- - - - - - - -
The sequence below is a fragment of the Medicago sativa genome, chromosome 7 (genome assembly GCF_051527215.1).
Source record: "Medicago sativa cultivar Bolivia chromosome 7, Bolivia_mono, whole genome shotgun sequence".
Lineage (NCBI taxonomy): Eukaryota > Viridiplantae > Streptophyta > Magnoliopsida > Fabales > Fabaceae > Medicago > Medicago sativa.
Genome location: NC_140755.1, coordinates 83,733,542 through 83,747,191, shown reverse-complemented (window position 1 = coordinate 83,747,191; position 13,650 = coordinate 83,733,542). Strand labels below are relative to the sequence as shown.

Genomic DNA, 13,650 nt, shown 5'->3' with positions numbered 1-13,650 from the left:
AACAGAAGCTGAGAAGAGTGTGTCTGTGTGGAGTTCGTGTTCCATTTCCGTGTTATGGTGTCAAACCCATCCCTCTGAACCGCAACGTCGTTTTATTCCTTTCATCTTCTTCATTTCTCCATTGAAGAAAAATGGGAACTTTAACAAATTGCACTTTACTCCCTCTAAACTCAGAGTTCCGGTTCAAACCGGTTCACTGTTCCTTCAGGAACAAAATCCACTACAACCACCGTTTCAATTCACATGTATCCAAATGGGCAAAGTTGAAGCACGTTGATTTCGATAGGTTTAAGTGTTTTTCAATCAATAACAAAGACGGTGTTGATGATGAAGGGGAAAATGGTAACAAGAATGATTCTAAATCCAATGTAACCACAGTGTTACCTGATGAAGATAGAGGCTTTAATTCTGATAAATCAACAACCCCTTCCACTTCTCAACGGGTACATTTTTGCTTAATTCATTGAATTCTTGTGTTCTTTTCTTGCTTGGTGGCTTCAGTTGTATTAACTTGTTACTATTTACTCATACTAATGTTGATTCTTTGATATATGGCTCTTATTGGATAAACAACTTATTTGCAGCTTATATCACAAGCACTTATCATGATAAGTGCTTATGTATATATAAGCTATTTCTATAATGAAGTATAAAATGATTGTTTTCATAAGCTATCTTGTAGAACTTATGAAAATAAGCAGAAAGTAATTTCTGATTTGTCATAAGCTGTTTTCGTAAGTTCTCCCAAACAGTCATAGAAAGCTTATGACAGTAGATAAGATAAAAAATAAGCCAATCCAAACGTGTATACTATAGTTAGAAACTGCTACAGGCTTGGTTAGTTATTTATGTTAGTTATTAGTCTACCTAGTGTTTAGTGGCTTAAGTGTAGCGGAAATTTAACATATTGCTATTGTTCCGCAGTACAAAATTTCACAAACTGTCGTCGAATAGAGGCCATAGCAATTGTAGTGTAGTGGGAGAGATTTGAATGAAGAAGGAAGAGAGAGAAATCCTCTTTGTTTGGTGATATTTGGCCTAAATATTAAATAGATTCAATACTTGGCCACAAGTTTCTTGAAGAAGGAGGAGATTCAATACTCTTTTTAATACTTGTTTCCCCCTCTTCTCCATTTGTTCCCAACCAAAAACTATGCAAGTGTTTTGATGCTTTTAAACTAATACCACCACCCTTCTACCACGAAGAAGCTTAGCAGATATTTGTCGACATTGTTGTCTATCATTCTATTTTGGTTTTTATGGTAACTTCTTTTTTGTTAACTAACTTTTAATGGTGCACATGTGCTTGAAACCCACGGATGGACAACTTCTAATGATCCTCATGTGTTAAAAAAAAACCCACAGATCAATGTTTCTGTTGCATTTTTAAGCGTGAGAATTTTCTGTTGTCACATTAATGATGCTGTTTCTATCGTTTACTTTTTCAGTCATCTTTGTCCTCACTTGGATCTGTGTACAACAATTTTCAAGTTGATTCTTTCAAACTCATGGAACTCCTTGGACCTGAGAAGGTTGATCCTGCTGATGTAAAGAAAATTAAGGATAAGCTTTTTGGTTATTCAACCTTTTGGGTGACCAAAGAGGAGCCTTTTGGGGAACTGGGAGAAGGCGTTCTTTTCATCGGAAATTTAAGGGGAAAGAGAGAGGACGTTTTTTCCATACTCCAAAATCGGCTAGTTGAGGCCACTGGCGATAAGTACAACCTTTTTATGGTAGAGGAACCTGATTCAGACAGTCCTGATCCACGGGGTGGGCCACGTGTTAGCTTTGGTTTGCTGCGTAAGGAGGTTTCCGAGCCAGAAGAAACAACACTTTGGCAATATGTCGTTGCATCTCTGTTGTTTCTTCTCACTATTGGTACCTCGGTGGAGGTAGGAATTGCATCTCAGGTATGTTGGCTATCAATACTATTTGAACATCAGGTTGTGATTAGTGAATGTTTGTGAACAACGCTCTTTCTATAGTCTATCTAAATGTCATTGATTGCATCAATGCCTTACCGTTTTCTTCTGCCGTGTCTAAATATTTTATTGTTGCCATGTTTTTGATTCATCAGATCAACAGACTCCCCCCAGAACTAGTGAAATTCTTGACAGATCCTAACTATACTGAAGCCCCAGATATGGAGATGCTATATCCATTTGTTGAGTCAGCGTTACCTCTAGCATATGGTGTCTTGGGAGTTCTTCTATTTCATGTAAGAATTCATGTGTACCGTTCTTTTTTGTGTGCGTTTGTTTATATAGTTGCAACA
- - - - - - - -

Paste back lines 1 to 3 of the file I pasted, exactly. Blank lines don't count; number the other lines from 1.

The sequence below is a fragment of the Medicago sativa genome, chromosome 7 (genome assembly GCF_051527215.1).
Source record: "Medicago sativa cultivar Bolivia chromosome 7, Bolivia_mono, whole genome shotgun sequence".
Lineage (NCBI taxonomy): Eukaryota > Viridiplantae > Streptophyta > Magnoliopsida > Fabales > Fabaceae > Medicago > Medicago sativa.